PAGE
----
The Wrack

The Wrack is the Wells Reserve blog, our collective logbook on the web.

Chilean and Colombian Delegation Visits Reserve and Refuge

Posted by | May 30, 2014

South American delegates participating in a New England study tour, out on the Little River marsh, May 2014A delegation of directors and managers of protected areas in Chile and Colombia visited the Wells Reserve and Rachel Carson National Wildlife Refuge on May 25 to gather insights into programs and activities at refuges and research reserves. The nine Chileans and Colombians were from national parks, forests, and sanctuaries.

Staff from the Wells Reserve, Rachel Carson Refuge, and the U.S. Fish and Wildlife Service’s Gulf of Maine Coastal Program led the delegation on a tour of the reserve and the refuge. Delegates learned about research in areas such as climate change impacts on estuarine and coastal ecosystems, salt marsh response to sea level rise, endangered shorebird management and protection, early successional habitat management activities benefiting a range of wildlife species, river restoration, and tracking fish movement between fresh and salt water. They viewed fish being caught and tagged at the newly restored fish ladder on Branch Brook and viewed a 2,000-year-old salt marsh peat sample in the Reserve’s research laboratory.

In addition to research and resource management activities, the Chileans and Colombians learned about the differences in the missions of a National Wildlife Refuge (whose major emphasis is on wildlife and habitat protection) and a National Estuarine Research Reserve (whose major emphasis is on using protected land as a platform for science and education). They also learned how our two entities collaborate on projects and programs.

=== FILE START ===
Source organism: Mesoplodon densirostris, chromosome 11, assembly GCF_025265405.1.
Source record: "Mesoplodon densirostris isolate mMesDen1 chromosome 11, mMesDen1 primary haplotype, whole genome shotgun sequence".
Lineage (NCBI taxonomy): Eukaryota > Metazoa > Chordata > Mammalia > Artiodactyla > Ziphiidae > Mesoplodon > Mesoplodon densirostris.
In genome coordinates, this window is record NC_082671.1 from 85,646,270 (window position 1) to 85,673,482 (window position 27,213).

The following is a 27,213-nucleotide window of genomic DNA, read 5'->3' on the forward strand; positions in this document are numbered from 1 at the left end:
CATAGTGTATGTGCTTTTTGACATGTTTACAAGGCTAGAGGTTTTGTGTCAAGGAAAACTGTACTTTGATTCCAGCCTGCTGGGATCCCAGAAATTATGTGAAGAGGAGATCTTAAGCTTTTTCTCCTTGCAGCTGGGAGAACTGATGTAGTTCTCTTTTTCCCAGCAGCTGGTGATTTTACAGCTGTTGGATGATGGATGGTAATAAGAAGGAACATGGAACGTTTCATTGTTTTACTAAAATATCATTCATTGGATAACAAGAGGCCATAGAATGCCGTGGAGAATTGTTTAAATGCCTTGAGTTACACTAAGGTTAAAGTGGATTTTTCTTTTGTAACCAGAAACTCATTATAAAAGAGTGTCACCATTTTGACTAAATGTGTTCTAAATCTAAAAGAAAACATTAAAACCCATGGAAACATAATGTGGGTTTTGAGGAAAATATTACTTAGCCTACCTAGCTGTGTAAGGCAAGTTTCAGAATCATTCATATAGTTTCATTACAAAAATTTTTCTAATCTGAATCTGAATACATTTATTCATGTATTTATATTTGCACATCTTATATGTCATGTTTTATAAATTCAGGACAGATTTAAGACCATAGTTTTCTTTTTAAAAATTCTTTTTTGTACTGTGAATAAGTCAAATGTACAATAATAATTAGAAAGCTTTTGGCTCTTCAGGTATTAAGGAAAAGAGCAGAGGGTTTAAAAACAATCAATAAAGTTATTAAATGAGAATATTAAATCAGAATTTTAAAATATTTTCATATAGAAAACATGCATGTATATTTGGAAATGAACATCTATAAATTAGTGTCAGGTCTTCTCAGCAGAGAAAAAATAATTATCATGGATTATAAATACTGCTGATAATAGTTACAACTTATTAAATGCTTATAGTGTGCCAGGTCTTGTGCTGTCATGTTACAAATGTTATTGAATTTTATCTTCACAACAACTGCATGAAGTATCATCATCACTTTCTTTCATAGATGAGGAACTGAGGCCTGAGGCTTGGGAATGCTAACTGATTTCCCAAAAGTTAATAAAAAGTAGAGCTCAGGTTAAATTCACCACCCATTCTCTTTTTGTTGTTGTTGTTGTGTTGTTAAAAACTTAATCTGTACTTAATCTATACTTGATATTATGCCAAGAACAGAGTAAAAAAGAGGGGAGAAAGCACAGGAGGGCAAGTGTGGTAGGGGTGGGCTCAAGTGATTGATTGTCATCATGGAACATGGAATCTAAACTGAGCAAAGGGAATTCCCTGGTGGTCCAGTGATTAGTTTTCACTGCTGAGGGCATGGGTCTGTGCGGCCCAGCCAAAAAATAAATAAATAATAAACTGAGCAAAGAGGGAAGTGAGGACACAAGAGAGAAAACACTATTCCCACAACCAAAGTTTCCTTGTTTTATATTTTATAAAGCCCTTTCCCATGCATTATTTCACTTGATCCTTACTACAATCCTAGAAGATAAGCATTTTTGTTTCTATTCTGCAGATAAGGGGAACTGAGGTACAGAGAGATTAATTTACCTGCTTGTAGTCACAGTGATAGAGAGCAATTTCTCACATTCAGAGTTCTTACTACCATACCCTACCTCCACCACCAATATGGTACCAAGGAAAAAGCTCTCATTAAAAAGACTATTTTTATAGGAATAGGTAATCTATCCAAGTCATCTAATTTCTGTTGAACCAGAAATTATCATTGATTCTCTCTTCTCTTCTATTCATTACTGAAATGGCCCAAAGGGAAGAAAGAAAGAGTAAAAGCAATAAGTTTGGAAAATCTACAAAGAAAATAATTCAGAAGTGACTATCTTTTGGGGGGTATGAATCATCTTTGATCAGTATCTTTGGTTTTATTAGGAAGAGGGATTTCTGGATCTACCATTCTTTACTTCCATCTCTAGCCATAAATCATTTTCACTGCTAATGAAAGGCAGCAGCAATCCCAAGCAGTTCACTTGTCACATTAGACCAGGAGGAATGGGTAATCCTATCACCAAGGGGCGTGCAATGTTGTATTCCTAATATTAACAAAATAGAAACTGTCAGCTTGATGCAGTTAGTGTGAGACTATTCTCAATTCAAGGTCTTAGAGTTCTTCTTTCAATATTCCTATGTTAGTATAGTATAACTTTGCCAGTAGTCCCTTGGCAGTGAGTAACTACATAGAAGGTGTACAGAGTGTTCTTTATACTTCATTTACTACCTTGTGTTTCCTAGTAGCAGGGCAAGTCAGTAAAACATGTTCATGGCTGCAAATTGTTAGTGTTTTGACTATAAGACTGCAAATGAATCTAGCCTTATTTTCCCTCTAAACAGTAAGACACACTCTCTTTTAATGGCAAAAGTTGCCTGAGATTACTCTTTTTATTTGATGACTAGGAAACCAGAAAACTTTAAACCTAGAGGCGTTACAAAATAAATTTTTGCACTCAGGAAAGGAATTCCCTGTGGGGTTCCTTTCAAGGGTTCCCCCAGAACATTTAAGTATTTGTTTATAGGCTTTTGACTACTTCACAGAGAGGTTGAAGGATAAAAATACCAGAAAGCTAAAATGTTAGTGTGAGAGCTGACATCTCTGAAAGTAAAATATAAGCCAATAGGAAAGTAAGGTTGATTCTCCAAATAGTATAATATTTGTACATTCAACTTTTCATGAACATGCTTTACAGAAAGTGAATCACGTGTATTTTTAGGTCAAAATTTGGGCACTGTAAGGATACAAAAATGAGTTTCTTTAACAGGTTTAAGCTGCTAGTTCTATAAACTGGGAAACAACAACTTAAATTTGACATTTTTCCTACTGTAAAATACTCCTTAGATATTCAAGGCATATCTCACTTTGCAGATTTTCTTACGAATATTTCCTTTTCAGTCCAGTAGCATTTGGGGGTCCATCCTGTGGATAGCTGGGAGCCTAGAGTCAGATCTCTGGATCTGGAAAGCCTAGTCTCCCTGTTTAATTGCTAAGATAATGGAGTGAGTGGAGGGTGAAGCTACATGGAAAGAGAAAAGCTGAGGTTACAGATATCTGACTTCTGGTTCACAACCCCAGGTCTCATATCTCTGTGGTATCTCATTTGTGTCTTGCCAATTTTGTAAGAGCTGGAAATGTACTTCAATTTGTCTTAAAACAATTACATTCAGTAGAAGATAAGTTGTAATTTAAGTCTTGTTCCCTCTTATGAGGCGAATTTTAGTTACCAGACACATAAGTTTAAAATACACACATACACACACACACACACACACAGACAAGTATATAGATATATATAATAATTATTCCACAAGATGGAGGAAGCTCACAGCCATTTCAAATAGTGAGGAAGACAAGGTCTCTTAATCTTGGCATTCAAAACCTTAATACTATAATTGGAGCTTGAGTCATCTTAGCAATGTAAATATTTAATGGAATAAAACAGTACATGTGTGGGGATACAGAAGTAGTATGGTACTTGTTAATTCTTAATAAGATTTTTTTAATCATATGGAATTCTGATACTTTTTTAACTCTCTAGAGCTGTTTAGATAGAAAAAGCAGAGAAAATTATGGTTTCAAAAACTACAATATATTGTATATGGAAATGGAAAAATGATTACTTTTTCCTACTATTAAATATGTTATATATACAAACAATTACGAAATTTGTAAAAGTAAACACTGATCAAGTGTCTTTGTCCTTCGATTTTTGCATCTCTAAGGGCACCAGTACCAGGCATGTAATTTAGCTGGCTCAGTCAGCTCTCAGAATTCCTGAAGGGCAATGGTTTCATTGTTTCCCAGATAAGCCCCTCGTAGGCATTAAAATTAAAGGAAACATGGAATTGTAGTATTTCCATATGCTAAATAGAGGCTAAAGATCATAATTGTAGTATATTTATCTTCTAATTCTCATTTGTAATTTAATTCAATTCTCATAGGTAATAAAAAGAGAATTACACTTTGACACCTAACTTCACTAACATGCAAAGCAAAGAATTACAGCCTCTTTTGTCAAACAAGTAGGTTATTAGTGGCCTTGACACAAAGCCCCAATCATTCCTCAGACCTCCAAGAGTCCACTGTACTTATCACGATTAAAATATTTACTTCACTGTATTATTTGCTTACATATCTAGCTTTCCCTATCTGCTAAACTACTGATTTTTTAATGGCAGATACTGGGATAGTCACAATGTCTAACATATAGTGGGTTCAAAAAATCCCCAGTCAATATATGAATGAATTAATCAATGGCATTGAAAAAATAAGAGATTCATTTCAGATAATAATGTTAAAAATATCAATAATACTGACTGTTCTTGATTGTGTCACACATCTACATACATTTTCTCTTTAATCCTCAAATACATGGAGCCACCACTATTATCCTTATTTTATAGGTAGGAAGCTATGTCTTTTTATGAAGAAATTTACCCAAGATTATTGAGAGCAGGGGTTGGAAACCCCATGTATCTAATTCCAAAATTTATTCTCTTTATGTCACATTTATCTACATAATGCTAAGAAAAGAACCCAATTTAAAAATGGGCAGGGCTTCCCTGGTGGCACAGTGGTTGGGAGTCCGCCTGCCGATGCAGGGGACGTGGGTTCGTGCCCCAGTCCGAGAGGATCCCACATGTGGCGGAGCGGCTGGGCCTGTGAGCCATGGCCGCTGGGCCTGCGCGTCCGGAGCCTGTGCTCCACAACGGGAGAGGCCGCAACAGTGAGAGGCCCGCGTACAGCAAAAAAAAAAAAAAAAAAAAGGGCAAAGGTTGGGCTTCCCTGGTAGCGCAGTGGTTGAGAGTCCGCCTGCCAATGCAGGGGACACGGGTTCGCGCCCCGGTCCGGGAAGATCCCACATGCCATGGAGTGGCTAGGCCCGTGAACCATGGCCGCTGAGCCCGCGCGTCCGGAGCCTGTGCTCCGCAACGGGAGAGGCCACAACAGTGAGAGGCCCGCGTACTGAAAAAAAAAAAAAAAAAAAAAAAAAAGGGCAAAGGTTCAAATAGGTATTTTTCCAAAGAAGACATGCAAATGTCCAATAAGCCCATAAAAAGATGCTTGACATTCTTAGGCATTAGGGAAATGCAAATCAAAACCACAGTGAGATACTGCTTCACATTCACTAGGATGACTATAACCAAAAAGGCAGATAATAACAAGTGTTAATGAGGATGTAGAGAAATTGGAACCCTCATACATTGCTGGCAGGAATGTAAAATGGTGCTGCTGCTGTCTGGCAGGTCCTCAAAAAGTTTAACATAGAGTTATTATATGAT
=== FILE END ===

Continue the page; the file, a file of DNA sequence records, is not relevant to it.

South American delegates participating in a New England study tour, out on the Little River marsh, May 2014The Study Tour, as it is called, was organized by the U.S. Department of State, the National Oceanic and Atmospheric Administration, and the U.S. Department of the Interior. The tour’s goals are to promote cooperation between protected areas in New England and the South American countries, to share knowledge, and to address questions and priority management issues. In addition to the Wells Reserve and Rachel Carson Refuge, the delegation visited other research centers, as well as national marine sanctuaries, parks, seashores, and historic sites in New England.

The group hosting the Chileans, Colombians, and representatives of three federal agencies included Ward Feurt and Sue Adamowicz from the refuge, Jed Wright from the USFWS Gulf of Maine Coastal Program, and five members of the reserve staff: Kristin Wilson, Sue Bickford, Tin Smith, Jake Aman, and myself.

To help bridge the English/Spanish language gap, expert translation was provided by Elsa M. Alvear, Chief of Resource Management at Biscayne National Park in Florida.

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